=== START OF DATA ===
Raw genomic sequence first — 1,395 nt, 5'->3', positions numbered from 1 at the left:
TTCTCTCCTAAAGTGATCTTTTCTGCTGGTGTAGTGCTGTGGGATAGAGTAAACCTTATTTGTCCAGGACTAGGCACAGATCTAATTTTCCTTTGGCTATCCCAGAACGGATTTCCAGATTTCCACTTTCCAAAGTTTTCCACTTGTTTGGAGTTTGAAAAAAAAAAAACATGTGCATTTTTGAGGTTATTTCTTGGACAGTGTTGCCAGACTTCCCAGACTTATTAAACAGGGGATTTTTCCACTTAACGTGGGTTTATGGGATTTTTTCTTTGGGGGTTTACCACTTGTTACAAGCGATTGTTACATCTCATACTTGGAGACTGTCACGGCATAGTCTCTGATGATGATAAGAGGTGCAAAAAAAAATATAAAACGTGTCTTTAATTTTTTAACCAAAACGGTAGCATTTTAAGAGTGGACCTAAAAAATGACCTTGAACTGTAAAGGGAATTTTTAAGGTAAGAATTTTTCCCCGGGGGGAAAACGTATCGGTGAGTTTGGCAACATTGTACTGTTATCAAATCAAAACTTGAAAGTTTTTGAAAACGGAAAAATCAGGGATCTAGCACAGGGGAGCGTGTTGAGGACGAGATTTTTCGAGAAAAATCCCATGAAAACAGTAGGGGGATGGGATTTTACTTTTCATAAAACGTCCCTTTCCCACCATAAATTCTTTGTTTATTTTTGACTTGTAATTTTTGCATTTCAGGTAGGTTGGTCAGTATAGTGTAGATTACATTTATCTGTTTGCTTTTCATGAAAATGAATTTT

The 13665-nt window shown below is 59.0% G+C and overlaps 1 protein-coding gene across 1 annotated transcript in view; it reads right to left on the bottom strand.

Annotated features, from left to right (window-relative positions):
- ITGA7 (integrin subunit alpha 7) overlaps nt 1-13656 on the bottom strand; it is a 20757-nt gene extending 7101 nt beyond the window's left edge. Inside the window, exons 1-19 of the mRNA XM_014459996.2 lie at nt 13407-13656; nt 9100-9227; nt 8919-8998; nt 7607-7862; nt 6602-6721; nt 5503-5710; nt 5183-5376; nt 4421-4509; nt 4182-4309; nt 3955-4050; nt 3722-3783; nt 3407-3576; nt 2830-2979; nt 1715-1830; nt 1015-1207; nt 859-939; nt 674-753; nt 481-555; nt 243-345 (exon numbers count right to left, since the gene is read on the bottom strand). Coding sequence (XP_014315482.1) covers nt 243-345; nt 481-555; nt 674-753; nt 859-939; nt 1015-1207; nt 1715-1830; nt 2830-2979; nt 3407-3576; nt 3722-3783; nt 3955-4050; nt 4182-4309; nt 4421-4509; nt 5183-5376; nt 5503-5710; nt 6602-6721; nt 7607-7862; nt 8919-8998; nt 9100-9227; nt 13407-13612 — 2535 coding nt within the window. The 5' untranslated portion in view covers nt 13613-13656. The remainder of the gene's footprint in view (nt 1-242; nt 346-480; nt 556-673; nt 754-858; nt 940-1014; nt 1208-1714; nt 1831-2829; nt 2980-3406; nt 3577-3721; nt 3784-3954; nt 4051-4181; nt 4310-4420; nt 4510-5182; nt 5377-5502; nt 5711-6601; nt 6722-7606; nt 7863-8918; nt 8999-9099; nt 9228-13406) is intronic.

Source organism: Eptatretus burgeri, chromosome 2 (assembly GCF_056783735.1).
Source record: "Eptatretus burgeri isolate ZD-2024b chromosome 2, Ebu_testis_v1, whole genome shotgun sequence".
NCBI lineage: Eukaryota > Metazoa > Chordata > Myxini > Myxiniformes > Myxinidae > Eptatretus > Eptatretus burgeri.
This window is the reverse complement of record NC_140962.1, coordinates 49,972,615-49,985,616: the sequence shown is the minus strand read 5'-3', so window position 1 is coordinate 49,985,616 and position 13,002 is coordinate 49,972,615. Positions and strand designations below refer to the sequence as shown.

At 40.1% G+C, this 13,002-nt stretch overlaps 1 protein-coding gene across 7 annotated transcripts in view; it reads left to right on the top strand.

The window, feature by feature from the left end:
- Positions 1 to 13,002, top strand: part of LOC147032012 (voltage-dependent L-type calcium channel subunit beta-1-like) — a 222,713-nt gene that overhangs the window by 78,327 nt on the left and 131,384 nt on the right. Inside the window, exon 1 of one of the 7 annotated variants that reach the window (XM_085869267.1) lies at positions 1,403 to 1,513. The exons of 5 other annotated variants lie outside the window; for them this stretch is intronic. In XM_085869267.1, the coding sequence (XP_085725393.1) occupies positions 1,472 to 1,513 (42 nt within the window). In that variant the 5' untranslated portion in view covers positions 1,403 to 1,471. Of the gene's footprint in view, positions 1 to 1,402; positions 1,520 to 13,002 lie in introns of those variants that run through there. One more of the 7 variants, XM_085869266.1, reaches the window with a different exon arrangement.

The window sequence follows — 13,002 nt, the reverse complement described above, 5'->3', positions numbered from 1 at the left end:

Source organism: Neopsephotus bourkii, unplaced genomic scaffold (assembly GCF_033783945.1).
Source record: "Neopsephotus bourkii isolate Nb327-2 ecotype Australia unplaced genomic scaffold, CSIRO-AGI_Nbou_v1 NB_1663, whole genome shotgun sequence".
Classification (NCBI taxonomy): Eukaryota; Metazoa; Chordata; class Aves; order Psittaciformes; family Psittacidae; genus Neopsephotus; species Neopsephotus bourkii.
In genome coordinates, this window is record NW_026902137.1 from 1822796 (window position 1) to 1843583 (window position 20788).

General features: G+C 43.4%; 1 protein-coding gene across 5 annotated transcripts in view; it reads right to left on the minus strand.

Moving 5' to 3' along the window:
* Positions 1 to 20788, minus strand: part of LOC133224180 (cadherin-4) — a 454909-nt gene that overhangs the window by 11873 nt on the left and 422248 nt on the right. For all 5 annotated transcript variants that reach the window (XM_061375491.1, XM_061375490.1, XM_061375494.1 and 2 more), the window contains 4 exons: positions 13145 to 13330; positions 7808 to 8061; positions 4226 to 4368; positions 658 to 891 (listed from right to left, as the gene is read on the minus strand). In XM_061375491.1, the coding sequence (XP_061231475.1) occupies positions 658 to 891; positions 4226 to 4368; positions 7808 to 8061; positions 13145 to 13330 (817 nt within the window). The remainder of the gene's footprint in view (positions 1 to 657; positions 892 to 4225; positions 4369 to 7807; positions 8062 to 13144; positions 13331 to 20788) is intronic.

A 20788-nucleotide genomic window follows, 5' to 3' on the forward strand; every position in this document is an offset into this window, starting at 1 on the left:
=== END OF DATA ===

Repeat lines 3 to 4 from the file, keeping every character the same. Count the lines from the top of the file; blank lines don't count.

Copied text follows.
The 13665-nt window shown below is 59.0% G+C and overlaps 1 protein-coding gene across 1 annotated transcript in view; it reads right to left on the bottom strand.

Annotated features, from left to right (window-relative positions):